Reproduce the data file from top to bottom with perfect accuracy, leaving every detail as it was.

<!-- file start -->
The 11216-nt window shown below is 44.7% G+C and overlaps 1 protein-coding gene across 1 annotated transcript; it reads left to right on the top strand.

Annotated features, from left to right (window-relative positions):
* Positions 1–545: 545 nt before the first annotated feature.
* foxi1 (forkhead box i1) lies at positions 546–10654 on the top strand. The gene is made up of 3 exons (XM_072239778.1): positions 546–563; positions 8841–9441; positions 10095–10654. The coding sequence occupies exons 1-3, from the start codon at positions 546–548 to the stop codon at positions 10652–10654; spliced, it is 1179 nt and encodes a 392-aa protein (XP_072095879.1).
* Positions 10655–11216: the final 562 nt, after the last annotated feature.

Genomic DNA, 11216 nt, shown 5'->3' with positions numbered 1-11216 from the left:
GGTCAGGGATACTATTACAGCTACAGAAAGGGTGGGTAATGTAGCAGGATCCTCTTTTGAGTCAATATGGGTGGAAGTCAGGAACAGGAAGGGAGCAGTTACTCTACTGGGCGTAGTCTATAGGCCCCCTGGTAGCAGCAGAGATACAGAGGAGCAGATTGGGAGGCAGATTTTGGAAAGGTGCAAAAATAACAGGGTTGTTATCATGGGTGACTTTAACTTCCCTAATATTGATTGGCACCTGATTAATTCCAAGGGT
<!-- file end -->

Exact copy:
The 11216-nt window shown below is 44.7% G+C and overlaps 1 protein-coding gene across 1 annotated transcript; it reads left to right on the top strand.

Annotated features, from left to right (window-relative positions):
* Positions 1–545: 545 nt before the first annotated feature.
* foxi1 (forkhead box i1) lies at positions 546–10654 on the top strand. The gene is made up of 3 exons (XM_072239778.1): positions 546–563; positions 8841–9441; positions 10095–10654. The coding sequence occupies exons 1-3, from the start codon at positions 546–548 to the stop codon at positions 10652–10654; spliced, it is 1179 nt and encodes a 392-aa protein (XP_072095879.1).
* Positions 10655–11216: the final 562 nt, after the last annotated feature.

Genomic DNA, 11216 nt, shown 5'->3' with positions numbered 1-11216 from the left:
GGTCAGGGATACTATTACAGCTACAGAAAGGGTGGGTAATGTAGCAGGATCCTCTTTTGAGTCAATATGGGTGGAAGTCAGGAACAGGAAGGGAGCAGTTACTCTACTGGGCGTAGTCTATAGGCCCCCTGGTAGCAGCAGAGATACAGAGGAGCAGATTGGGAGGCAGATTTTGGAAAGGTGCAAAAATAACAGGGTTGTTATCATGGGTGACTTTAACTTCCCTAATATTGATTGGCACCTGATTAATTCCAAGGGT